Now that I put them all down together, I realise that all the books I read on holidays were ones I had been intending to read “for a while”:
Patrick O’Brian, Master and Commander
Length of “while”: four years, which according to Google is how long ago I first would have noticed yatima blogging about it.
Review: I know I’m in safe hands when Maturin’s outfit is described with the adjective “rusty” on the second page, and then don’t really think of anything except for ships, ships built from lovely words, for the rest of the flight. Haven’t seen the Peter Weir film, and I don’t think I want to. Russell Crowe? Really?
Joyce Cary, The Horse’s Mouth
Length of “while”: tentatively, from when I read Alasdair Gray’s Lanark, one chapter of which provides a marginal gloss of all the various forms of plagiarism (direct, diffuse and implicit) throughout his novel (have I mentioned that Mr Gray is one of the most underrated writers currently living?) and which cites the central character of Cary’s novel Gully Jimson as a primary source, so that would be about eighteen years, since I read Lanark in 1989, I think. More definitely, I bought a ratty old Penguin paperback in a secondhand shop in 2006 but hadn’t got around to reading it.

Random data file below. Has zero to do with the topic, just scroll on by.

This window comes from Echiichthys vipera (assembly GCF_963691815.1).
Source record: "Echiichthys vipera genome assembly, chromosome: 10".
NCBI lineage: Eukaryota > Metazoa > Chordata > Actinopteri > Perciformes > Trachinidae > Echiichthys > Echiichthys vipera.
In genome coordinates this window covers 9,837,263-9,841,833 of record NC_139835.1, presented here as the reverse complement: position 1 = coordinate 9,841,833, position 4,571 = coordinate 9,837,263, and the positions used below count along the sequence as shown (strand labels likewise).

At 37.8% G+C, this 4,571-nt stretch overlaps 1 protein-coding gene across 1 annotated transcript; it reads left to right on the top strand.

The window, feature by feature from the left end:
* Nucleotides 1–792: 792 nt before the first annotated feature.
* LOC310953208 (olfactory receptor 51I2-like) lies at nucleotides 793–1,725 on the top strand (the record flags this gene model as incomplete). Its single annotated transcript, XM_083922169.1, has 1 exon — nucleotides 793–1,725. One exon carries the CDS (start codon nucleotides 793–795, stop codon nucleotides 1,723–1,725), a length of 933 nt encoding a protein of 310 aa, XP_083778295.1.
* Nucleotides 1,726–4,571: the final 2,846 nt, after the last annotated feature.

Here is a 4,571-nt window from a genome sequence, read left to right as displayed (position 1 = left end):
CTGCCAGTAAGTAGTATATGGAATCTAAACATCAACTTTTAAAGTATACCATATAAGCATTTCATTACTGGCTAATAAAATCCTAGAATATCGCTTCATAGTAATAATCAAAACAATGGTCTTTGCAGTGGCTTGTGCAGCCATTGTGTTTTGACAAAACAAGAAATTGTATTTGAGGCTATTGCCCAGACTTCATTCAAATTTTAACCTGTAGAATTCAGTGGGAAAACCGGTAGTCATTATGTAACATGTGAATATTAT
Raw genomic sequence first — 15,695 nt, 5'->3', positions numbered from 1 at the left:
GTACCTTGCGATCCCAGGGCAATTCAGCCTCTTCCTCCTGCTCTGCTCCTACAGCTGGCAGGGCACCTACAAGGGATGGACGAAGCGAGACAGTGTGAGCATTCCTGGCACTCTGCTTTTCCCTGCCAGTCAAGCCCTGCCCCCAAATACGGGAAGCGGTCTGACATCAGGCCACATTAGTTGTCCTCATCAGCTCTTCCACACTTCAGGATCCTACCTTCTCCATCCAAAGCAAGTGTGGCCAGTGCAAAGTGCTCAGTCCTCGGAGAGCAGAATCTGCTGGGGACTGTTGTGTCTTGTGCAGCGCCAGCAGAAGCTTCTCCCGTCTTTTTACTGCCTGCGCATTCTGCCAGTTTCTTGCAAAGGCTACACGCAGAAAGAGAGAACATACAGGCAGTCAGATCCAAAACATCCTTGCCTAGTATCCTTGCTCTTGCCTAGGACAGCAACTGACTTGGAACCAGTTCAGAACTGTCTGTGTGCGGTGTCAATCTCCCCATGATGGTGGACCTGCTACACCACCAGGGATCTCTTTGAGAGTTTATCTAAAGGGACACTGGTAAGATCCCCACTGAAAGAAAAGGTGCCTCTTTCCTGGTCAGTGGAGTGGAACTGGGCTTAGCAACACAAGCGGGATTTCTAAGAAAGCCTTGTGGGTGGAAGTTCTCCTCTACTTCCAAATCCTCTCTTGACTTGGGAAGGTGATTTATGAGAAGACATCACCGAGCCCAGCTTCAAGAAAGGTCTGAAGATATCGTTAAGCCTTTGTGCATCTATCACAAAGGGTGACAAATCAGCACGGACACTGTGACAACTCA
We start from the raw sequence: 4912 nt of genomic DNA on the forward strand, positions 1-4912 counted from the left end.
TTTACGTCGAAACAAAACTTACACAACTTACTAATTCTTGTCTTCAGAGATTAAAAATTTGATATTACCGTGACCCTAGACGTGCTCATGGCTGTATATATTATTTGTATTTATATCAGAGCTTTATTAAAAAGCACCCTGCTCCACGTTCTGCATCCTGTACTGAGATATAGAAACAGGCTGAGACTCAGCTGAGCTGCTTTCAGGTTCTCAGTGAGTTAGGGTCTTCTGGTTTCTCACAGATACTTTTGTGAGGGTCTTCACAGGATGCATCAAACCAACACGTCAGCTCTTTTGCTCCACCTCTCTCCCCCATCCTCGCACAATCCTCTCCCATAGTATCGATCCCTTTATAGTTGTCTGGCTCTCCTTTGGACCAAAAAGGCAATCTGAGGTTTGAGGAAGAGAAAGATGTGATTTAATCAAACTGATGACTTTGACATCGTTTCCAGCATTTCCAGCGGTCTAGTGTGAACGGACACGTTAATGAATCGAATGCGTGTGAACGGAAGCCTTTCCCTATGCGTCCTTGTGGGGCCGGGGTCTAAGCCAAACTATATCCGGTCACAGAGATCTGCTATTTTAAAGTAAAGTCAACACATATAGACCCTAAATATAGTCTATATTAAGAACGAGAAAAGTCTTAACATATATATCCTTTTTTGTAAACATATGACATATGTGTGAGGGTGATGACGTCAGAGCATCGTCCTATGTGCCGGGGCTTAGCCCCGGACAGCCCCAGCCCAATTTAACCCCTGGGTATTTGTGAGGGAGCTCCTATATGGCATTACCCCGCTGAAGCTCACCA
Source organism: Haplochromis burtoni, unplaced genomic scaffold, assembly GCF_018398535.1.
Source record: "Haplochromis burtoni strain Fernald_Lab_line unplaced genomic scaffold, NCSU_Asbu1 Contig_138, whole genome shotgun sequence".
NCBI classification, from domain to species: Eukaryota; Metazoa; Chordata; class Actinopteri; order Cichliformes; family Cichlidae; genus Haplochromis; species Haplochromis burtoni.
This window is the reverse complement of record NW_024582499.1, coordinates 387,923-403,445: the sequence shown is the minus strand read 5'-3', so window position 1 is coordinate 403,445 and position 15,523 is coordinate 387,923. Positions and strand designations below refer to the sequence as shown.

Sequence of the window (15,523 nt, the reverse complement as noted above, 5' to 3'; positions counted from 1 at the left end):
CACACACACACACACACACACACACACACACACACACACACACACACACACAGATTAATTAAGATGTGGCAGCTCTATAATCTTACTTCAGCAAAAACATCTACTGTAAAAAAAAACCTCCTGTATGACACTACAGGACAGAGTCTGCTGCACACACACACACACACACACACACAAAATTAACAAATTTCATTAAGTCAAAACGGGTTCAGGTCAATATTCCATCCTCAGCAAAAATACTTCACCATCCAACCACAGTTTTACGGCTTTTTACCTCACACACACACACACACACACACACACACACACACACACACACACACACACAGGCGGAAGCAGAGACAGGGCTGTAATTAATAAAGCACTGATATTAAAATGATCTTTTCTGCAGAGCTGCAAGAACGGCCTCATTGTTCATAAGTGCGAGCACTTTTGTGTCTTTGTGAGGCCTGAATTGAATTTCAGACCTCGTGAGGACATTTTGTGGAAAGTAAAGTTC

Review: Like a London version of The Vivisector but with better jokes. Jimson is a highly entertaining old bastard, who I couldn’t stop imagining as being played by Michael Caine, as he appeared in Children of Men, only much less saintly. Lots of Blake references, and the National Gallery in Edinburgh has a Blake exhibition on – just their usual collection but all put in one room, still impressive – and I look at the What’s On leaflet to find that Alasdair Gray is doing a reading from Blake! !!! two days after I leave Scotland!! This sort of thing was happening all the time.
Charles Dickens, Bleak House
Length of “while”: sixteen years, since a law tutor recommended it as “one of the best textbooks on English legal history ever written”.
Review: I’ve tried reading Dickens before but gave up on The Pickwick Papers. This was much better. Made me glad I’d spent that morning in London wandering around Lincoln’s Inn Fields. Picked up a copy at Heathrow for the flight home (no O’Brian – sheer madness, really, in an airport bookstore) and finally finished it yesterday morning. The coincidences are a bit much at times, but it’s amazing how much Dickens gets away with in the first place, just by sheer gusto, leaving the reader thinking that, well, people who don’t have that many coincidences in their lives simply aren’t interesting enough to be in a Dickens novel. Haven’t see the BBC miniseries but I still want to, despite the casting of Lady Dedlock. Gillian Anderson? Really?